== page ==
Today’s NewsStand – August 6, 2019

Featuring hospital and health care headlines from the media and the Web.

Iowa News

Marshalltown hospital to close its birthing unit, citing declining patient numbers
Marshalltown will soon join the growing list of Iowa towns without birthing centers. The Marshalltown hospital announced Monday that it would close its obstetrics unit and women’s health clinic in September. The hospital said the facility can’t afford to keep the unit open because too few women are choosing to have their babies there. Since 2000, 33 of Iowa’s 118 community hospitals have closed their birthing units, according to the Iowa Department of Public Health. Most of those closures have happened at smaller facilities than the 49-bed Marshalltown hospital. (Des Moines Register)

Iowa mental health advocates: Blaming mental illness for mass shootings creates stigma
After two mass shootings in 24 hours, mental health advocates are concerned with how some are placing the blame on mental illness. Peggy Huppert, executive director of the National Alliance on Mental Illness in Iowa, said this narrative creates a stigma around mental health. Huppert said the stigma created around these incidents may be pushing people away from getting the help they need. Legislators have brought up “red flag” laws and other legislation as possible solutions, but mental health advocates say that’s not enough. (WHO)

More depression, drug use reported by University of Iowa students
University of Iowa students are engaging in far less high-risk and binge drinking than they did a decade ago, but mental health concerns are on the rise, according to new data from the National College Health Assessment survey. Nearly 18 percent of the 568 UI undergraduates who completed the 2019 health survey reported being diagnosed or treated for depression in the last year. That’s double the 9 percent reported five years ago, where it had held steady since 2009. (Cedar Rapids Gazette)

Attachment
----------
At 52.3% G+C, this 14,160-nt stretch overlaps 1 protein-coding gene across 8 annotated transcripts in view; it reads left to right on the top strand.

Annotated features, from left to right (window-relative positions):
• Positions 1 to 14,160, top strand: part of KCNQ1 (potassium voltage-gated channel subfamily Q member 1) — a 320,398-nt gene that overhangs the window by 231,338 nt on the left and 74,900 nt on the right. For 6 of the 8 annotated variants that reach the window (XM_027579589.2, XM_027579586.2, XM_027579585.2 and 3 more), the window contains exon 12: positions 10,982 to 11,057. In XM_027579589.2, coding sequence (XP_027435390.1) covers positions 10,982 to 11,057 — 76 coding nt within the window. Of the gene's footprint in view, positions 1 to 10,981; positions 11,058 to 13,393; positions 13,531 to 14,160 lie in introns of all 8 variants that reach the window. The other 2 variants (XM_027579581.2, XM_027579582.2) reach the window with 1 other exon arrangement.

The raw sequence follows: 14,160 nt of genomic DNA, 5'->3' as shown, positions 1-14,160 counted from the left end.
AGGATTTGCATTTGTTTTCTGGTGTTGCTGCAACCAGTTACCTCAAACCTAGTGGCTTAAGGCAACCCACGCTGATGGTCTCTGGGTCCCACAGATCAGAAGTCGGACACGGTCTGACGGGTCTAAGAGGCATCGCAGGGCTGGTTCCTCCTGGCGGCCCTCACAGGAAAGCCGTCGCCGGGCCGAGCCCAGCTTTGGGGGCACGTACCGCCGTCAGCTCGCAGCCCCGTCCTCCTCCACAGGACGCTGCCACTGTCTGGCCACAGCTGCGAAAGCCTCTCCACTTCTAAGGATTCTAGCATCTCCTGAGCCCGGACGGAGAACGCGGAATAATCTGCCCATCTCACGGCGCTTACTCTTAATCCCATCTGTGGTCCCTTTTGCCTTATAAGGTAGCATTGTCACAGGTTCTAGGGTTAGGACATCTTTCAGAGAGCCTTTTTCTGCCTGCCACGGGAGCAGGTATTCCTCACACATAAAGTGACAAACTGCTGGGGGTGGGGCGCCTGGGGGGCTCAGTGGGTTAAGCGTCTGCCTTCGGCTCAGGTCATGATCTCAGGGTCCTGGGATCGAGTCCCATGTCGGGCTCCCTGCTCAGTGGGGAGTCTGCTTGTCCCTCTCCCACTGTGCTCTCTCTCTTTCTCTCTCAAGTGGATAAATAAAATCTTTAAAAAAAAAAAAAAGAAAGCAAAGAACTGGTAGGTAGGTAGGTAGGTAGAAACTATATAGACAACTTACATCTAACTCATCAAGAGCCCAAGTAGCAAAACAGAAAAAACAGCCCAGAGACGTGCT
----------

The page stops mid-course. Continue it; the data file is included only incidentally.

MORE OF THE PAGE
National News

How hospitals are working toward zero maternal deaths
The causes for the escalating rates of maternal mortality are multifaceted and include a lack of consistent access to comprehensive care and persistent racial disparities in health and healthcare. That’s why hospitals and health systems are redoubling our efforts to make sure women have safe pregnancies and positive health outcomes across the continuum of care. The American Hospital Association has called on hospitals to evaluate and act on their data, examine disparities, engage mothers and families and partner with clinicians and stakeholders in our community to ensure women are getting the care they need before, during and after pregnancy. (Fierce Healthcare)

CMS wants to force hospitals to reveal negotiated rates. Can it do that?
The Trump administration believes it has the authority to compel hospitals to reveal secret pricing information tucked into their contracts with insurance plans, but the case isn’t entirely clear-cut. A legal challenge to the proposed rule requiring the disclosure from hospitals and insurance companies is likely, and experts are split on the odds payers and providers could beat back the effort in court. Hospitals and insurers are loathe to share payer-specific negotiated prices, arguing it would harm patients in the form of higher prices or limited access to care. (Healthcare Dive)

California hospital earthquake regulations could cost billions, forcing closures, officials say
California hospitals are asking lawmakers to scale back some earthquake standards. Most hospitals have met a 2020 deadline for standards designed to keep hospital buildings from collapsing during an earthquake. A 2030 deadline also requires hospital buildings to stay open after an earthquake. A study paid for by the California Hospital Association says to comply with that 2030 request it could cost as much as $143 billion. Hospital officials say that might force some hospitals to close. (ABC7)